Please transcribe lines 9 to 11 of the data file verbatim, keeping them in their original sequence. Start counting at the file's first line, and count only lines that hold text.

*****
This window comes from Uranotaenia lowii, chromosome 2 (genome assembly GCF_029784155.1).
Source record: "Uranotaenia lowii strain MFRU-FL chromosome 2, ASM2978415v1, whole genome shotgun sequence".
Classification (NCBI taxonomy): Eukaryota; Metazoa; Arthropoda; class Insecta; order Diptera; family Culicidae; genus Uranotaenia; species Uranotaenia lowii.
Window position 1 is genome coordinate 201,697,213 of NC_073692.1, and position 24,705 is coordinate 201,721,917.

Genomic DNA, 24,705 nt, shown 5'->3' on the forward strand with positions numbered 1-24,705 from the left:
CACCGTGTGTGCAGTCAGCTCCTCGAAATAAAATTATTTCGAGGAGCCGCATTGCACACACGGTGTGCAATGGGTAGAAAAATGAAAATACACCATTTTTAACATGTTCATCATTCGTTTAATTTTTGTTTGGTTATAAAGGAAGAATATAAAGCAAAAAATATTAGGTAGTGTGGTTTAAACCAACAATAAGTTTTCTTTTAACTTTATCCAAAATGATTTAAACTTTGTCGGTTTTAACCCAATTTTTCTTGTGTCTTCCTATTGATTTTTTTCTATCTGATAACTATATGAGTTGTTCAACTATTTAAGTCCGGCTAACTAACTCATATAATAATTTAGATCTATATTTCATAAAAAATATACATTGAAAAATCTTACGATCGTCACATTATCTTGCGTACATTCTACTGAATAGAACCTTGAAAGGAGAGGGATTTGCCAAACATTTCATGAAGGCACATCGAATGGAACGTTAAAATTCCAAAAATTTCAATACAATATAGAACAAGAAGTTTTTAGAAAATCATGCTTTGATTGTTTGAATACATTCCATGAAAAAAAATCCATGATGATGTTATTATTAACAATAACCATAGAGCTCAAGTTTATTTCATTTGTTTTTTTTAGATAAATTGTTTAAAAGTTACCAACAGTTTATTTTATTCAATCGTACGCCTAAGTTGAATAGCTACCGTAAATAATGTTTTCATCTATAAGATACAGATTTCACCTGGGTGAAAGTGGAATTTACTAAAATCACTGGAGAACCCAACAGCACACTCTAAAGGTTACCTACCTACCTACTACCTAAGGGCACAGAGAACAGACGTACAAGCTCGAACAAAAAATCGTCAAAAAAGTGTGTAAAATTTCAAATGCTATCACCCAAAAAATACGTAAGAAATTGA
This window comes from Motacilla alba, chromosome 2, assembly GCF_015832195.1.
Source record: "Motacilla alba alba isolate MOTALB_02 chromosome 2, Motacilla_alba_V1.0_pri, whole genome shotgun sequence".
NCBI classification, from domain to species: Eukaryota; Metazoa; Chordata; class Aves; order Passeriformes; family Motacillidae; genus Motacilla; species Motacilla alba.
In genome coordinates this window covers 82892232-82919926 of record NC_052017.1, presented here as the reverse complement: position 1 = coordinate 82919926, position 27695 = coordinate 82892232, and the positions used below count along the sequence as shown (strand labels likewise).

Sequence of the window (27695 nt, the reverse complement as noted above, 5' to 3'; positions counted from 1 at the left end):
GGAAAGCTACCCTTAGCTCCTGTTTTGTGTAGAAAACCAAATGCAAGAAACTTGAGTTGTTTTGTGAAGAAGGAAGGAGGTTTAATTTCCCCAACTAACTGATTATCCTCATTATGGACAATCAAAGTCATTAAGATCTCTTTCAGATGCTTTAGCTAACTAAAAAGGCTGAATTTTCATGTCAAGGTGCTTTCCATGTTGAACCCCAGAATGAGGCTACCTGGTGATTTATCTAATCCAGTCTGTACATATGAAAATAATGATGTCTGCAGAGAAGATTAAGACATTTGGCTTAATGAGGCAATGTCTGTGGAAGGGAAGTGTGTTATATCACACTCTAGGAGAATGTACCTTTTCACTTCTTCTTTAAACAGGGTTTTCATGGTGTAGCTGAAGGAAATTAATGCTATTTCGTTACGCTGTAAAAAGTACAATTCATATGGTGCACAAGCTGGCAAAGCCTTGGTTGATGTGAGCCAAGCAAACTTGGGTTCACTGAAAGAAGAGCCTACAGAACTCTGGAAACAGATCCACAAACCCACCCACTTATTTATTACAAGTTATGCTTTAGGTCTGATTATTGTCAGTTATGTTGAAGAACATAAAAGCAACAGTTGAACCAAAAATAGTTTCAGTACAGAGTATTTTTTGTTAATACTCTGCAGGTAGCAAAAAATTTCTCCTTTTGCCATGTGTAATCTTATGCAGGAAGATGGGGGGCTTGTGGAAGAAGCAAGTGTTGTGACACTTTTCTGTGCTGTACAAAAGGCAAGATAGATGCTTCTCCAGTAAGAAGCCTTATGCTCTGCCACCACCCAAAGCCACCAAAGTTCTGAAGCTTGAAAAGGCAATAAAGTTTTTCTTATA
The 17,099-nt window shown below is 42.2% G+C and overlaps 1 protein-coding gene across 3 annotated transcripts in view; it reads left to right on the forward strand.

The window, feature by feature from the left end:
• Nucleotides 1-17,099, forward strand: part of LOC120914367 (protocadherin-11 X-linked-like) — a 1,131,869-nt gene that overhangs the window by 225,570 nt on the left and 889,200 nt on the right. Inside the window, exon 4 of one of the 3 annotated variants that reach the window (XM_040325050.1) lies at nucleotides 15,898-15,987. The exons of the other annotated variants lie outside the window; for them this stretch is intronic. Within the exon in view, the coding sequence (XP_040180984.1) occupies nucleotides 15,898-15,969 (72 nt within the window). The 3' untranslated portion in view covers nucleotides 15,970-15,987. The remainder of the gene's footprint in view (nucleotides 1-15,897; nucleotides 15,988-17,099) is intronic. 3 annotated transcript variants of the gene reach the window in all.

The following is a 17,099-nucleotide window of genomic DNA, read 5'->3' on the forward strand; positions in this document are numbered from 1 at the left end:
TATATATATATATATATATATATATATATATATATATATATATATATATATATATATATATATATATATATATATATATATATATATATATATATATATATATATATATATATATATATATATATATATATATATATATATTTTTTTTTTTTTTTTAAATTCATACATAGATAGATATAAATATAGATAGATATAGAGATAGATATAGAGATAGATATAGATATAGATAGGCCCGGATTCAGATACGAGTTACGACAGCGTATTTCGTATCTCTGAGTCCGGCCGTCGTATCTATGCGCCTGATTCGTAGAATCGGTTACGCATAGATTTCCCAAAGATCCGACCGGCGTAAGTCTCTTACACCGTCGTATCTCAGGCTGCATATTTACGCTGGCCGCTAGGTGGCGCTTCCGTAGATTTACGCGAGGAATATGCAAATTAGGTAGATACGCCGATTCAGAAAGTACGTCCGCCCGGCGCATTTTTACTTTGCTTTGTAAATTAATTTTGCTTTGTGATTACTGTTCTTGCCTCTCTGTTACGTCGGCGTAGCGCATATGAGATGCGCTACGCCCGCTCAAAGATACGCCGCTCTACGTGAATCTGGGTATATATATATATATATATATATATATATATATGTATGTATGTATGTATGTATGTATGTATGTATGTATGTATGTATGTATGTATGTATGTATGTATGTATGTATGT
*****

NCBI classification, from domain to species: Eukaryota; Metazoa; Chordata; class Aves; order Passeriformes; family Motacillidae; genus Motacilla; species Motacilla alba.
In genome coordinates this window covers 82892232-82919926 of record NC_052017.1, presented here as the reverse complement: position 1 = coordinate 82919926, position 27695 = coordinate 82892232, and the positions used below count along the sequence as shown (strand labels likewise).

Sequence of the window (27695 nt, the reverse complement as noted above, 5' to 3'; positions counted from 1 at the left end):